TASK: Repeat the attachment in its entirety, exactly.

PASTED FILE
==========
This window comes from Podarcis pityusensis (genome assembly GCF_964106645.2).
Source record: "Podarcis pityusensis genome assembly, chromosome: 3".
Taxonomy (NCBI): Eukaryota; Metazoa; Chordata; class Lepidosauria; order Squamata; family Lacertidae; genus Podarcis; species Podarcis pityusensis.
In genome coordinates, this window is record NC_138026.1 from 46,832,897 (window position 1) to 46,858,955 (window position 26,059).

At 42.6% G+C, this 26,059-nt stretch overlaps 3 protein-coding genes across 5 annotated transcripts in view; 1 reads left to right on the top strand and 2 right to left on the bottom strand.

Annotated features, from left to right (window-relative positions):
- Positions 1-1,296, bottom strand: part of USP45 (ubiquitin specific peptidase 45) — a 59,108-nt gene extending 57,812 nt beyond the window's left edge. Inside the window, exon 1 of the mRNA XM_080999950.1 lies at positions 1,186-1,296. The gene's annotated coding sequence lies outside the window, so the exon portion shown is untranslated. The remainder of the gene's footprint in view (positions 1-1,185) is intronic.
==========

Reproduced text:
This window comes from Podarcis pityusensis (genome assembly GCF_964106645.2).
Source record: "Podarcis pityusensis genome assembly, chromosome: 3".
Taxonomy (NCBI): Eukaryota; Metazoa; Chordata; class Lepidosauria; order Squamata; family Lacertidae; genus Podarcis; species Podarcis pityusensis.
In genome coordinates, this window is record NC_138026.1 from 46,832,897 (window position 1) to 46,858,955 (window position 26,059).

At 42.6% G+C, this 26,059-nt stretch overlaps 3 protein-coding genes across 5 annotated transcripts in view; 1 reads left to right on the top strand and 2 right to left on the bottom strand.

Annotated features, from left to right (window-relative positions):
- Positions 1-1,296, bottom strand: part of USP45 (ubiquitin specific peptidase 45) — a 59,108-nt gene extending 57,812 nt beyond the window's left edge. Inside the window, exon 1 of the mRNA XM_080999950.1 lies at positions 1,186-1,296. The gene's annotated coding sequence lies outside the window, so the exon portion shown is untranslated. The remainder of the gene's footprint in view (positions 1-1,185) is intronic.